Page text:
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I'm building an ASP.NET web application, and all of my strings are stored in a resource file. I'd like to add a second language to my application, and ideally, I'd like to auto-detect the user's browser language (or windows language) and default to that, instead of making them choose something besides English. Currently, I'm handling all the resource population manually, so adding a second resource file and language is trivial from my point of view, if I had an easy way to automatically figure out what language to display.

Has anybody done this, or do you have any thoughts about how I might retrieve that value? Since ASP.NET is server-based, I don't seem to have any access to specific browser settings.

RESOLUTION: Here's what I ended up doing. I used a "For Each" to go through "HttpContext.Current.Request.UserLanguages" and search for one I support. I'm actually just checking the left two characters, since we don't support any dialects yet - just English and Spanish. Thanks for all the help!

6 Answers 6

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Try this in the web.config:

<globalization culture="auto" uiCulture="auto" />

This will cause ASP.NET to auto-detect the client's culture from the request header. You can also set this on a per-page basis via the Page attribute.

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  • maxam: I wrapped your code in a formatted code block to show the <>s. "edit" the response to see how this looks, if you're interested. Commented Nov 2, 2008 at 0:49
  • 1
    This worked for me (ps: I didn't need to use the 'enableClientBasedCulture' setting) Commented Feb 10, 2011 at 19:55
  • As indicated here, enableClientBasedCulture "is not in use at this time"
    – Mart
    Commented Dec 6, 2012 at 15:58
  • Thanks, Mart! Edited the post to remove the attribute.
    – Maxam
    Commented Dec 6, 2012 at 18:33
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This article (linked to archive.org as original link is now dead) might be helpful with auto detecting the browser's language setting.

[EDIT] Yes. The quoted article does not use ASP.NET. This article does.

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  • Though it's not .NET, I found the first article way more informative than the second, and it moved me in the right direction.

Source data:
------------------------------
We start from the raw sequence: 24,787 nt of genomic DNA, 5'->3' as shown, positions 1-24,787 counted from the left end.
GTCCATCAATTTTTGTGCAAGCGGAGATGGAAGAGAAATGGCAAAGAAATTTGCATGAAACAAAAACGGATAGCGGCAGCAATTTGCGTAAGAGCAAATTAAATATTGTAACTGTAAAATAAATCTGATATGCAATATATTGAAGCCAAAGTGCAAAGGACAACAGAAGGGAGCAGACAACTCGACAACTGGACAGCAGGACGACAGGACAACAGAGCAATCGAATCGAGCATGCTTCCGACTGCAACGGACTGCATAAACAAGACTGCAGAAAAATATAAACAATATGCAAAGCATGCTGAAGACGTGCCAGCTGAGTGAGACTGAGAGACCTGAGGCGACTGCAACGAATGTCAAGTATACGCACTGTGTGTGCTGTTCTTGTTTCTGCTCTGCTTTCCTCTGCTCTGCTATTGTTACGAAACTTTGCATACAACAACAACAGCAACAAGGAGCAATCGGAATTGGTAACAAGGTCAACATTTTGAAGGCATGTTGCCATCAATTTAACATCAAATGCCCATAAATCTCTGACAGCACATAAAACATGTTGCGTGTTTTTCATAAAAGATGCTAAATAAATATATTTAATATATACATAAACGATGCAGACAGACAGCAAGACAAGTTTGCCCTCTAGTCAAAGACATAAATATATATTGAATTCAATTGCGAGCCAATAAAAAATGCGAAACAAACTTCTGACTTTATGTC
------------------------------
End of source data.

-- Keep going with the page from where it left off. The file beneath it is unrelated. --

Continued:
– SqlRyan
    Commented Nov 3, 2008 at 14:54
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Request.UserLanguages in ASP.NET 4 parses this as a string array.

Good info: http://www.w3.org/Protocols/rfc2616/rfc2616-sec14.html

2

This is a great question, as localization in ASP.NET is overlooked by many developers.

ASP.NET should automatically pick up on the user's browser settings and force the CultureInfo.CurrentCulture to the user's browser language. You can force the issue with a line in Page_OnInit() like:

Thread.CurrentThread.CurrentCulture = new CultureInfo(HttpContext.Current.Request.UserLanguages[0]);

How can you test this? Enter the languages panel on our browser and change settings.

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The client generally sets Accept-Language in the HTTP request header with a quantitatively scored list of preferred language, conventionally (but not necessarily) in order of most favored to least favored. You can parse that, but as Maxam has noted, ASP.NET does have a mechanism for doing that on your behalf.

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    /// <summary>
    /// Sets a user's Locale based on the browser's Locale setting. If no setting
    /// is provided the default Locale is used.
    /// </summary>

public static void SetUserLocale(string CurrencySymbol, bool SetUiCulture)
{
    HttpRequest Request = HttpContext.Current.Request;
    if (Request.UserLanguages == null)
        return;

    string Lang = Request.UserLanguages[0];
    if (Lang != null)
    {
        // *** Problems with Turkish Locale and upper/lower case
        // *** DataRow/DataTable indexes
        if (Lang.StartsWith("tr"))
            return;

        if (Lang.Length < 3)
            Lang = Lang + "-" + Lang.ToUpper();
        try
        {
            System.Globalization.CultureInfo Culture = new System.Globalization.CultureInfo(Lang);
            if (CurrencySymbol != null && CurrencySymbol != "")
                Culture.NumberFormat.CurrencySymbol = CurrencySymbol;

            System.Threading.Thread.CurrentThread.CurrentCulture = Culture;

            if (SetUiCulture)
                System.Threading.Thread.CurrentThread.CurrentUICulture = Culture;
        }
        catch
        { ;}
    }
}

The source of this article is here: How to detect browser language

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